Two master linguists, in an interview for the ages:
[…] AG: So when animals chat to each other, does them talk in language?
NC: Well, that’s more or less a matter of definition. I mean, every organism has some means of communication, including insects.
AG: How many words does you know?
NC: Well… the… normally humans, by maturity, have tens of thousands of words…
AG: For real?
AG: What is some of them?
NC: Well, the ones we’re using.
AG: For real. Me know loads of words: parachute, photograph, anthems, spaghetti, camera…
NC: Well, if you count them up it’ll be in the tens of thousands. […]
I never watch SNL anymore, but man, am I glad caught it this past week. Sure, I would’ve stumbled across this gem on-line, but catching it on SNL brought me back to the glory days of Eddie Murphy’s White Man.
Thank you, Lonely Island guys, and thank you SNL for keeping your ear to the street and plucking talent from our culture of share and share alike.
Louis Farrakhan spoke at Syracuse University in 1989. At the time, all I knew of Farrakhan was his position as the leader of The Nation of Islam, his rumored role in the assassination of Malcolm X and the paragraph quotes, characterizing him as an anti-Semite. Upon deciding to listen to him speak, I ended up being one of about 10 white people within the auditorium (the others being pledges sent on a cruel stunt by one of the rich boy fraternities). I decided to attend because I don’t believe much until I experience it first hand, and, well, college is supposed to be the grounds for learning.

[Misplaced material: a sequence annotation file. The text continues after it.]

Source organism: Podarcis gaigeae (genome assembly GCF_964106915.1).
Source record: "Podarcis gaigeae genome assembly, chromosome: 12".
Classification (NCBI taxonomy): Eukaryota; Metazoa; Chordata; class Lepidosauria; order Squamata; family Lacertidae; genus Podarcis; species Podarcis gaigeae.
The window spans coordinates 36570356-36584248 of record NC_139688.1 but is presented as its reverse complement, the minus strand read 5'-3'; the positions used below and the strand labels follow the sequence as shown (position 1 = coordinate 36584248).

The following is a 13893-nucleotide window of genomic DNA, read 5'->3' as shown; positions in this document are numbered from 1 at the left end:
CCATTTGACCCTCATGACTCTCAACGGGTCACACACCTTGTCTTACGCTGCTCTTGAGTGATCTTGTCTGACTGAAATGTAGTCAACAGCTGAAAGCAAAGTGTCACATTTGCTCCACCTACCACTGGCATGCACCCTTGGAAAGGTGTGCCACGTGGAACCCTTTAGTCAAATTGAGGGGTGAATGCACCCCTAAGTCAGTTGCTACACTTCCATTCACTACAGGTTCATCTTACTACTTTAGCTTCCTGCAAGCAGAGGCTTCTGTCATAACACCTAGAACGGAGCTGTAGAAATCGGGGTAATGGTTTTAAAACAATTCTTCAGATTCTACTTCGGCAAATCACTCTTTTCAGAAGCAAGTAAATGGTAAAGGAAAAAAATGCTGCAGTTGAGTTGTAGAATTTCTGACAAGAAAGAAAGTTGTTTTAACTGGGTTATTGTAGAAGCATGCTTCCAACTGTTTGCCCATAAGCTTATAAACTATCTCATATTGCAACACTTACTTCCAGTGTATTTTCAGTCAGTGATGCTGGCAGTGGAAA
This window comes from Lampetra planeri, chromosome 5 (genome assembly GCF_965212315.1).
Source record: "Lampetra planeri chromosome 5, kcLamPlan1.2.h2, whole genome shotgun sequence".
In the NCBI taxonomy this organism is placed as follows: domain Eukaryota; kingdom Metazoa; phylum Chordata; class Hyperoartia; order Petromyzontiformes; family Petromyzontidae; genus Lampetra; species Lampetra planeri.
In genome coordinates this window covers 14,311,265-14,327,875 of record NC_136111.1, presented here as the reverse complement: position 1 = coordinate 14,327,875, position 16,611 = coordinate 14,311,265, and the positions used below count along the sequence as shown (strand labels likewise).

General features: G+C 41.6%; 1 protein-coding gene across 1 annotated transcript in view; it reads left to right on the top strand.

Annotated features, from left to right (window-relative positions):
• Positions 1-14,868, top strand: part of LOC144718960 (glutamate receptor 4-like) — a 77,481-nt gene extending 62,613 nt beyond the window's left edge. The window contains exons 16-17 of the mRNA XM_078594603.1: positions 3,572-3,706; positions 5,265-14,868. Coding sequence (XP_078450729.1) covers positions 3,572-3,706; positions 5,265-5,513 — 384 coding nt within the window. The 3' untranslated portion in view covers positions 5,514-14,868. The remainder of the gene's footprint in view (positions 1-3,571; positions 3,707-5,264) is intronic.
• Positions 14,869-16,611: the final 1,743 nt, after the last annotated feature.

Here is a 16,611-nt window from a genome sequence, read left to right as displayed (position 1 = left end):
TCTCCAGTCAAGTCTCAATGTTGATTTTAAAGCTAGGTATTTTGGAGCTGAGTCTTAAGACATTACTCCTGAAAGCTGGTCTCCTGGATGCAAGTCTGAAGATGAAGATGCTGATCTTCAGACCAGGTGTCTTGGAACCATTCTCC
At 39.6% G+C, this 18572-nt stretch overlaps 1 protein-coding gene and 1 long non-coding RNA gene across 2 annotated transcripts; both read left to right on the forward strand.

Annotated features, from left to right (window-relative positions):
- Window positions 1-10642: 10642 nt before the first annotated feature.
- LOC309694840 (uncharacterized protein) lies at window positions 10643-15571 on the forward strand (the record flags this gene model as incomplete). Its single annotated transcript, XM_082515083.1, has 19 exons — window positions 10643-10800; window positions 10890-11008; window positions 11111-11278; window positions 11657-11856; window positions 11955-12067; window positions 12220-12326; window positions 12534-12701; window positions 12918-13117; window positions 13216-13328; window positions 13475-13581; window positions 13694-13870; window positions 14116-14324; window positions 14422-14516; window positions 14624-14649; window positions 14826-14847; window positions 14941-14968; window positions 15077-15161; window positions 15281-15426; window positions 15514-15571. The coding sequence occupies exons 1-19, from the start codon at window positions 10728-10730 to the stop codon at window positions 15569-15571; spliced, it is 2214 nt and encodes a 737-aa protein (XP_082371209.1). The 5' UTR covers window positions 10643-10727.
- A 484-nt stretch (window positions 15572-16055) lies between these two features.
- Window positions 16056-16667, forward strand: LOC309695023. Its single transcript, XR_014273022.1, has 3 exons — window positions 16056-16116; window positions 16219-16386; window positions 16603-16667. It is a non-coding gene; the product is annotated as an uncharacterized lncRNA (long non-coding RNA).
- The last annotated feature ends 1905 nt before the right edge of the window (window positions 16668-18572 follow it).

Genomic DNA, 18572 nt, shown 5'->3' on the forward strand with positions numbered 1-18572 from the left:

Quite frankly, over two hours, Farrakhan was nothing but eloquent, moving, empowering and righteous. There were no hints of Antisemitism, as he seemed 100% concerned with uplifting African-Americans in America. There wasn’t even a subtle push to join The Nation. And all the time my roommates and I listened to him speak, people protested outside, refusing to hear his words from his mouth.
Until today, I had shied away from posting about the passing of Rosa Parks… and then I watched her funeral service last night on C-Span. Do yourself a favor and listen to this speech. Louis Farrakhan captures the essence of the civil rights movement in his 10 minute speech and bridges time to reflect upon where we all need to go today… following the footprints of Rosa Parks.
UPDATE: Historically, Farrakhan has been exclusionary regarding gay and lesbian struggles for equal rights. He talked the talk regarding inclusion leading up to the Millions More March, but there were still acts of exclusion on the day of the march.
No one claiming to be an activist in the spirit of Rosa Parks would separate any group of human beings, based on any factor, from the Civil Rights movement. Or, as John Conyers put it, “Civil Rights has morphed into the Human Rights movement.”